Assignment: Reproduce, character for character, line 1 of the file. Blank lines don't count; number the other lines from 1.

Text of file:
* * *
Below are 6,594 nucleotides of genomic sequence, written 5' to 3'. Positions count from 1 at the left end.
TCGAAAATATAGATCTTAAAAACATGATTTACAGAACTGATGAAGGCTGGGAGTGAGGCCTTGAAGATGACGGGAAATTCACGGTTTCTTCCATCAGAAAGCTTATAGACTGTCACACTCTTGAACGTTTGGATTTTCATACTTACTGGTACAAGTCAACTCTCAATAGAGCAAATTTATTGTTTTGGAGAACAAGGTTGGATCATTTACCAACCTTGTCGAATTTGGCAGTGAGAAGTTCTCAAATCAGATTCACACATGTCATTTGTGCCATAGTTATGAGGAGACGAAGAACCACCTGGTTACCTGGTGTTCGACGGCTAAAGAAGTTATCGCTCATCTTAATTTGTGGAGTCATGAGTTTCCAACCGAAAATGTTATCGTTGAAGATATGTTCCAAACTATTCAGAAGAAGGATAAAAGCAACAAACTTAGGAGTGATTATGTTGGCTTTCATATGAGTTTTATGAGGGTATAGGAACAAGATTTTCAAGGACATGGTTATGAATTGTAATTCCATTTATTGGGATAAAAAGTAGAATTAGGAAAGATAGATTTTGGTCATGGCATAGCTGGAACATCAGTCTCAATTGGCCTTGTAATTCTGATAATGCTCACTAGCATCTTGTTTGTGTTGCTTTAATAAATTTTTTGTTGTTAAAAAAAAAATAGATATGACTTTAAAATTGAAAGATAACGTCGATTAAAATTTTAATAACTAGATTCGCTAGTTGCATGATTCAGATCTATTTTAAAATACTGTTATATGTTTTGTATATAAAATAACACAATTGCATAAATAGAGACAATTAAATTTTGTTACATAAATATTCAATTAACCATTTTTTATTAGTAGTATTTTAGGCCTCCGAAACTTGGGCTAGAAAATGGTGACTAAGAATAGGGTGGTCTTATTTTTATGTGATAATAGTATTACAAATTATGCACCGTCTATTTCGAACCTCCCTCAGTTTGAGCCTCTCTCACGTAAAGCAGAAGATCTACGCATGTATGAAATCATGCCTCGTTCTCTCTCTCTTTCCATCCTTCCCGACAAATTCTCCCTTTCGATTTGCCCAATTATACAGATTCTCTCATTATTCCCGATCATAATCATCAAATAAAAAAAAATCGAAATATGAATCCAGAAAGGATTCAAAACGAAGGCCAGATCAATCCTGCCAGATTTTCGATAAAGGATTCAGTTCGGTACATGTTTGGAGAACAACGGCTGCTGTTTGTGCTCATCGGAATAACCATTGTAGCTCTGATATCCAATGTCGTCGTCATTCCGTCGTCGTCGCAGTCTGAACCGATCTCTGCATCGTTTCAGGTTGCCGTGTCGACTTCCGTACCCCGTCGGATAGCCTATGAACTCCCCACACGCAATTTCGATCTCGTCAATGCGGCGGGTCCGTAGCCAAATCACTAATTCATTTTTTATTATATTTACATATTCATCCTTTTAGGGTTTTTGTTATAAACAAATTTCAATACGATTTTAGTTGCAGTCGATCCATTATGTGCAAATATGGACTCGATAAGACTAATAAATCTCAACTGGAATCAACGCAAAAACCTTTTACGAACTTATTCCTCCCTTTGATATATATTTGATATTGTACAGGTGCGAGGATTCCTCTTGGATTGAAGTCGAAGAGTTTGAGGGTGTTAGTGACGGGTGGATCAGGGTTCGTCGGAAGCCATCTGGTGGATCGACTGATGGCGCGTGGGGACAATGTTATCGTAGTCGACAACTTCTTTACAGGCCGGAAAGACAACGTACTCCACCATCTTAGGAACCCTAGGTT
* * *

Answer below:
Below are 6,594 nucleotides of genomic sequence, written 5' to 3'. Positions count from 1 at the left end.